The federal government needs to get OUT of the health care business! Why Is America Engaging in #Socialism, When Most of World Is Moving Away from It? *********************************************** Politicians and bureaucrats have strong incentives to misuse public resources by pretending that they are businessmen, and state and federal constitutions permit them to do so. The incentives are there because government-owned enterprises offer the politicians and bureaucrats who control them opportunities to reward friends and punish enemies. Politicians and bureaucrats also can win public support by depicting great potential benefits while suppressing full information about costs. *********************************************** If any public policy lesson stands out from the experience of the 20th century, it is that socialism doesn’t work. I use the word “socialism” in its technical sense of government ownership of the means of production—or, in lay language, government operation of business enterprises. Socialism in this narrow sense must be distinguished from the modern #welfare state, in which the government allocates a large share of economic resources but does not presume to produce them. Nearly all of the truly horrific massacres of the 20th century—those in which people were slaughtered by the millions—were perpetrated by socialist governments. Hitler’s National Socialist Germany, Stalin’s Union of Soviet Socialist Republics, and China’s communist government were, of course, the worse offenders. (The only non-socialist state with a record anywhere comparable was Imperial Japan.) Compared with those socialist regimes, more recent perpetrators of terror, such as radical Islam, are models of gentility. However, one does not have to resort to horrific cases to communicate the record of socialism. Socialism in its softer forms offers lessons as well. Government ownership of business enterprise almost bankrupted Great Britain, Canada, and New Zealand. It did bankrupt Greece. Everywhere it has greatly retarded economic progress. That is why so many countries have joined the global movement toward privatization. Perhaps surprisingly, the major nation learning least from the failures of socialism has been the United States. Enterprises such as airports and passenger trains, which are now private in Great Britain, have remained thoroughly socialized in the United States. With some exceptions, the current U.S. trend actually is toward more socialism. This trend seems to defy common sense. The lessons of the 20th century aside, the 21st century also has witnessed an almost constant stream of news about the failures of government enterprises. Social Security and other state-run insurance plans flirt with bankruptcy. State-run school systems and federally-owned veterans’ hospitals are a constant source of disaster stories. Those stories probably would be worse if not for government practices that disguise the magnitude of socialism’s costs. Yet the storm of demand for this or that government-run project continues to blow with ever greater fury. One example is Missoula, Montana, my former home, which benefits from a competent water company that delivers pure water at a reasonable price—but persists in demagogic efforts to “nationalize” the company. http://missoulian.com/news/local/missoula-wins-legal-fight-to-take-over-mountain-water-co/article_c16fa303-87fe-520e-8492-1594c00ffb98.html (Admittedly, Montana has a “prairie socialist” history.) Even in a state like Colorado, which historically has been oriented toward free enterprise, the pressure for more and more government-operated business continues to grow. Thus, units of Colorado government persist in expanding their transportation holdings, despite insufficient ridership and towering deficits. Instead of privatizing its airport, as sensible governments have done, the City and County of Denver has not only elected to retain it, but has gone into the land-development business. http://www.bizjournals.com/denver/blog/earth_to_power/2015/06/denver-international-airport-development-deal-may.html The City of Lakewood, where I live, wants to follow suit—apparently thinking that it is better placed than professional developers to create a new “neighborhood.” Talk about a triumph of hope over experience! http://www.denverpost.com/lakewood/ci_25368123/lakewood-negotiations-acquire-60-acre-federal-center-parcel The utter irrationality of such efforts induces one to ask (1) why is America still engaging in socialism, when most of the world is moving away from it; and (2) how can we protect ourselves? The short answer to the first question is that politicians and bureaucrats have strong incentives to misuse public resources by pretending that they are businessmen, and state and federal constitutions permit them to do so. The incentives are there because government-owned enterprises offer the politicians and bureaucrats who control them opportunities to reward friends and punish enemies. Politicians and bureaucrats also can win public support by depicting great potential benefits while suppressing full information about costs. Lakewood, Colorado, offers an excellent example: Officials tout the purported benefits of a light rail line through the city. But they say little about the system’s sparse ridership, the economic drain from its cost, and how the system “crowds out” more thrifty private alternatives. Pro-socialist incentives can be changed in a number of ways. Discussing all of them is beyond the scope of this article. One example, however, is to hold politicians who promote or operate government-run enterprises personally liable for their deficits, at least in some situations. Additionally, we need to amend state and federal constitutions to provide citizens with greater protection. It’s been done before. In the 19th century, most states amended their constitutions to require balanced budgets and to limit state debt. They did so after several states went bankrupt because politicians refused to stop overspending on infrastructure projects. Here are some examples of how we can respond at the state constitutional level: Constitutional provisions that authorize or require the state to operate certain enterprises, such as pension funds, should be repealed. Government pension funds should be transitioned to private ownership, subject to normal state regulation. School financing provisions should be amended so that state dollars follow the student rather than being funneled automatically into bureaucratic monopolies. Municipal ownership of businesses should be banned. Except in the most unusual situations, municipalities should be required to contract for most services rather than provide them in-house. State constitutions should require government accounting practices to adhere as closely as possible to their private-sector counterparts. Finally, politicians and government employees should receive fixed financial rewards, added to their pay, for adopting innovations that save taxpayer money. Rob Natelson is Senior Fellow in Constitutional Jurisprudence at the Independence Institute in Denver. His constitutional studies frequently are referenced by justices and parties at the U.S. Supreme Court. http://www.cnsnews.com/commentary/rob-natelson/why-america-engaging-socialism-when-most-world-moving-away-it?utm_source=facebook&utm_medium=cns&utm_term=facebook&utm_content=facebook&utm_campaign=c-america-engaging-socialism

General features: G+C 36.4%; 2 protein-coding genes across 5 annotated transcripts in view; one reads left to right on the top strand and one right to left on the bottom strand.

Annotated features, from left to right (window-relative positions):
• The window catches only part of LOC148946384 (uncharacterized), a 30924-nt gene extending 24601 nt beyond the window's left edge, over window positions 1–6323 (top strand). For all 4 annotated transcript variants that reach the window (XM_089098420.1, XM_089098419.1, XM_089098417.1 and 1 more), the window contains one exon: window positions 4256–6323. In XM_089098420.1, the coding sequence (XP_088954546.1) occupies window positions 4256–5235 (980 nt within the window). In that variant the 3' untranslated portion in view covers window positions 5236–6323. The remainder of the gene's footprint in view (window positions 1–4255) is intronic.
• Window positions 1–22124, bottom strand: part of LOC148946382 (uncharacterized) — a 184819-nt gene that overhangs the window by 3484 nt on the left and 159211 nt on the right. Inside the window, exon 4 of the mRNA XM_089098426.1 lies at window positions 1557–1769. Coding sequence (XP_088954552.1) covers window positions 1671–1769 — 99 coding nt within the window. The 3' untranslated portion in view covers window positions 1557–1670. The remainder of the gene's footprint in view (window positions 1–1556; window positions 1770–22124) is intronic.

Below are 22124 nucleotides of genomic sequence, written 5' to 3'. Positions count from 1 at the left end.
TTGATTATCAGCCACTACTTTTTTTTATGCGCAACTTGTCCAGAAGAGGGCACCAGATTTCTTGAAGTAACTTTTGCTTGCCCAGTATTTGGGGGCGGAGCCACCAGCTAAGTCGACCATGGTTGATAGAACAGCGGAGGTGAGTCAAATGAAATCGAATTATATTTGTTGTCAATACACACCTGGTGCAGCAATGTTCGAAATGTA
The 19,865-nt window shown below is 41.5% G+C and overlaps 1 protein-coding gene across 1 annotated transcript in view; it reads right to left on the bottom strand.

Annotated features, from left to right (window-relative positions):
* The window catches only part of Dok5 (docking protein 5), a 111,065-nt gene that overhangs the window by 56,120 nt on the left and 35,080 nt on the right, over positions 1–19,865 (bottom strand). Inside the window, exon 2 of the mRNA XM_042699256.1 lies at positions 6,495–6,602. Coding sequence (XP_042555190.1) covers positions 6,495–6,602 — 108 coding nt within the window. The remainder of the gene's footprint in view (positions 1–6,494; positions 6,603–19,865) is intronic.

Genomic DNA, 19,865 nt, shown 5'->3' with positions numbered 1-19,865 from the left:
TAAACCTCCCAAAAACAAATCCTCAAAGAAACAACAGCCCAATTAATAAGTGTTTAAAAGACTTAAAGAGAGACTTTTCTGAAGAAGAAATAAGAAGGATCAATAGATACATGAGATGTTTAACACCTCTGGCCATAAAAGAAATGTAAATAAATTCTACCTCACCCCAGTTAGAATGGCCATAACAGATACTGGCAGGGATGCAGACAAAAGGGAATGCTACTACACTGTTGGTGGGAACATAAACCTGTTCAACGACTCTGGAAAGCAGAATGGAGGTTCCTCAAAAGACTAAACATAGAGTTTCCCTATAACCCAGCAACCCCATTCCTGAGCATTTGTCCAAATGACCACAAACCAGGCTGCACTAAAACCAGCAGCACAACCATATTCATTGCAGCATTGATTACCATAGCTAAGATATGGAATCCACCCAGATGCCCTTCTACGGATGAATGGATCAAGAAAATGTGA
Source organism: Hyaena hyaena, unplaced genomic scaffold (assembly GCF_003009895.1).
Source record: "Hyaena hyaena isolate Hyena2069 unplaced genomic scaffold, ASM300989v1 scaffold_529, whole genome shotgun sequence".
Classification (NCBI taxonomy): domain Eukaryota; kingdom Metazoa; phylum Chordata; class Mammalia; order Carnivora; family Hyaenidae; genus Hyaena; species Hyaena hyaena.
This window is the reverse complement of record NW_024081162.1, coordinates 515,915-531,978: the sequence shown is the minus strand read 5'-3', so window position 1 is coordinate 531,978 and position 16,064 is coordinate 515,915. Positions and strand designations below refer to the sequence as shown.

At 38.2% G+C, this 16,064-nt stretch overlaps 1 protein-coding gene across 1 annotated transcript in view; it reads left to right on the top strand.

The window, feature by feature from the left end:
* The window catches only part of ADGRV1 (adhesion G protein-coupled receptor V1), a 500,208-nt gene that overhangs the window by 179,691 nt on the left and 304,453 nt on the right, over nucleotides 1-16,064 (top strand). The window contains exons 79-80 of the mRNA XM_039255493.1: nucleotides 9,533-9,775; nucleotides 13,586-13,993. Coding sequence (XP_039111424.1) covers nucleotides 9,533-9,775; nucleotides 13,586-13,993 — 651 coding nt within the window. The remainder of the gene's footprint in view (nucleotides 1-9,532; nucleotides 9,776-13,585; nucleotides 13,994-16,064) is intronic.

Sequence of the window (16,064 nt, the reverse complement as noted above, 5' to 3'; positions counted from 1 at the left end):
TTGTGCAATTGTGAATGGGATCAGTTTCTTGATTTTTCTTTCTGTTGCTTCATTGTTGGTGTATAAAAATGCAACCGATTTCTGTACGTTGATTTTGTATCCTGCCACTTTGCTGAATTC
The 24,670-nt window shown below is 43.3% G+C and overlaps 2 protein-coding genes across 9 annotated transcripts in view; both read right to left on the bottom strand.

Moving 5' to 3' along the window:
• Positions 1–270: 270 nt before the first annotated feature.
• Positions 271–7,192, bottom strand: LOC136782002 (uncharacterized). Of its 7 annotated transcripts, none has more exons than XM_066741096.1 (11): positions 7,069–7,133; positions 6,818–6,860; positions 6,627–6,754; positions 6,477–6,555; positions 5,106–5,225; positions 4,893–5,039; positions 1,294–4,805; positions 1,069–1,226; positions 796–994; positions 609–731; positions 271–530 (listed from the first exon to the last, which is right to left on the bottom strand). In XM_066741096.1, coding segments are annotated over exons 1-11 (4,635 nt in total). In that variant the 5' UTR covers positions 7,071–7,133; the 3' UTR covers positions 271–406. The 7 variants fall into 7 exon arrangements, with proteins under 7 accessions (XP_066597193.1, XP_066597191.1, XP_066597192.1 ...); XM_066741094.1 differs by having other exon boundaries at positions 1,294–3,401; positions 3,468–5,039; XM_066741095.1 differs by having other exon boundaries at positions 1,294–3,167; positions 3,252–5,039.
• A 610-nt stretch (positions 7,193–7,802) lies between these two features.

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billwdk9's Opinion